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Prince William's wife and father were diagnosed with cancer within weeks of each other. We spoke to a social worker about how caregivers can cope.

Prince William's wife and father were diagnosed with cancer within weeks of each other. We spoke to a social worker about how caregivers can cope.
  • King Charles III and Kate Middleton both announced they had cancer this year.

  • Prince William likely took on a caregiver role for his family members.

  • Monica Cwynar, a social worker, told BI that caregivers should prioritize self-care.

Prince William's wife and father both announced separate cancer diagnoses within a month of each other.

Buckingham Palace announced King Charles III's diagnosis in a statement shared in February, just weeks after the 75-year-old underwent treatment for an enlarged prostate.

Kate Middleton, the Princess of Wales, later announced her cancer diagnosis in a video statement in March. Her diagnosis came after she underwent abdominal surgery in January.

King Charles III, Kate Middleton, and Prince William in March 2013.
King Charles III, Kate Middleton, and Prince William.WPA Pool/Getty Images

Monica Cwynar, a licensed clinical social worker and an adjunct professor at Pennsylvania Western University, told Business Insider that learning to cope with one or more relatives' cancer diagnoses is often overwhelming, especially when coupled with taking on a caregiver role.

"It's an emotionally and physically challenging role," Cwynar said.

Cwynar is a full-time therapist but previously served as a hospice social worker, so she's familiar with caregiver burnout. Cwynar, who works with the Cultural Humility and Equity Collaborative, advised caregivers on navigating the role and addressing burnout.

Cwynar said stress is an unavoidable part of becoming a caregiver, but it's important for them to acknowledge their emotions

Cwynar said stress can manifest for caregivers in various ways, including "physical exhaustion, emotional strain, social isolation, and mental health challenges like anxiety, depression, and frustration."

She emphasized that these feelings are normal and that caregivers should give themselves room during this time.

"Allow yourself to feel a range of emotions in response to the diagnosis, such as shock, sadness, anger, and fear," Cwynar said. "It's important to acknowledge and process these feelings in a healthy way."

Unchecked stress can lead to caregiver burnout that can negatively affect them and their loved ones

male care assistant with patient.
Caregivers can face burnout if stress goes unchecked. Maskot/Getty Images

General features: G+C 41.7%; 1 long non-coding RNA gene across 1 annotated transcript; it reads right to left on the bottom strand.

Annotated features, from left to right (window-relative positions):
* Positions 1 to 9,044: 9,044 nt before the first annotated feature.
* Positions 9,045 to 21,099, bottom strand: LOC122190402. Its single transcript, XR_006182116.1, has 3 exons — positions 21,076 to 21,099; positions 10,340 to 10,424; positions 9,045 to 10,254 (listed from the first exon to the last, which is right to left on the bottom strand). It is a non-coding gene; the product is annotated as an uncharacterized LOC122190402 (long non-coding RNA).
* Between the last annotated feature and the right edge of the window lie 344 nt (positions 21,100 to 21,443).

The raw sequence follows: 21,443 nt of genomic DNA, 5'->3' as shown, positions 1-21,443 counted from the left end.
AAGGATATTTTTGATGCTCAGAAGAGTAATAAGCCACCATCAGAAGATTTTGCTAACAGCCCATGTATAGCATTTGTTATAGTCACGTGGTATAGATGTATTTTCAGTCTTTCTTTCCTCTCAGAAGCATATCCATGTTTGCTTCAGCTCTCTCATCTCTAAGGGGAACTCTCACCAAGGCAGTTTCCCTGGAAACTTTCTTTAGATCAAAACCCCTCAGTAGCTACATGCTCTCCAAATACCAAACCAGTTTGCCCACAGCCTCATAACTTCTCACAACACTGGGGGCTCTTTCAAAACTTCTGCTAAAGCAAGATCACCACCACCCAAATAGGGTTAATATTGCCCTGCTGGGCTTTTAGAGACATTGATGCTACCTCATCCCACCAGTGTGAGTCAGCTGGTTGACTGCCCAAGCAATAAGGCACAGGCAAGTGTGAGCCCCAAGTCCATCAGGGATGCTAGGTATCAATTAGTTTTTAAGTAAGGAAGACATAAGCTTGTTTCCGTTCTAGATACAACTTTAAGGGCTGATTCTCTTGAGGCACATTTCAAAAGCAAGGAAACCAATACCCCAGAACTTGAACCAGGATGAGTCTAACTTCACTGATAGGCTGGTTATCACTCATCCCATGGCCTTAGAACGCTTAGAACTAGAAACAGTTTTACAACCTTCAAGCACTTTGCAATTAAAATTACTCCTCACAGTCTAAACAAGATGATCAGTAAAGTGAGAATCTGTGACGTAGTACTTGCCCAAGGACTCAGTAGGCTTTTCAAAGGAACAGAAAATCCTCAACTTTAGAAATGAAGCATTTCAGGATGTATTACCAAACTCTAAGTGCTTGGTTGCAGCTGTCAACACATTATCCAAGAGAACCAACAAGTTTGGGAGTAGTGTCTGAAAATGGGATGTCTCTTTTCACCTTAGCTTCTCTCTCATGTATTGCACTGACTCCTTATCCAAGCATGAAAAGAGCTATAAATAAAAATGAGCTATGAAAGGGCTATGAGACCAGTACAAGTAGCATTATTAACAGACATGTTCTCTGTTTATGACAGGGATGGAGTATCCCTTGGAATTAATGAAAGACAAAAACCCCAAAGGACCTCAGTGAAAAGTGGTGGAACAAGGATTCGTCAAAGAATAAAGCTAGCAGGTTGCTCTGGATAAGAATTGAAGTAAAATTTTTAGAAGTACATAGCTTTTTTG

Cwynar said there's no specific time caregiver burnout will strike.

"It can occur when caregivers experience prolonged stress and exhaustion from providing care to loved ones," she said.

Emotional distress, heightened irritability, anxiety, depression, and feelings of resentment can all go hand in hand with caregiver burnout. Cwynar added that weary caregivers can also experience sleep issues, appetite changes, weight changes, exhaustion, isolation, brain fog, and physical symptoms such as hives.

Burnout can also surface when caregivers neglect their own health and hygiene.

"Self-care is essential for maintaining your well-being and resilience as a caregiver. By taking care of yourself, you are better equipped to provide effective care and support for your loved ones. You have to take care of yourself," she said.

But she knows that can sometimes be easier said than done and might stir feelings of guilt.

"Remember that caring for yourself is not selfish," Cwynar said. "It's necessary for sustaining your caregiving role and overall well-being. Step away. Prioritize self-care, seek support, and be kind to yourself as you navigate the challenges of being a caregiver."

There are ways to minimize stress, including setting boundaries

Support Group
Joining a support group can help caregivers cope with stress. Drazen Zigic/Getty Images

Cwynar said caregivers should set realistic expectations and recognize that they can't do everything perfectly.

"Delegate tasks when possible," she said. "Ask for help when needed and focus on what is important for your loved ones' care."

She also said it's good for caregivers to establish boundaries between their caregiver life and their personal life. Joining a caregiver-support group can also help, in addition to taking regularly scheduled breaks and exercising.

"As caregiver burnout is impacting your mental health or well-being, consider seeking therapy or counseling to address your emotional needs," she said. "Remember that taking care of yourself is essential to continue providing effective care to your loved one."

Read the original article on Business Insider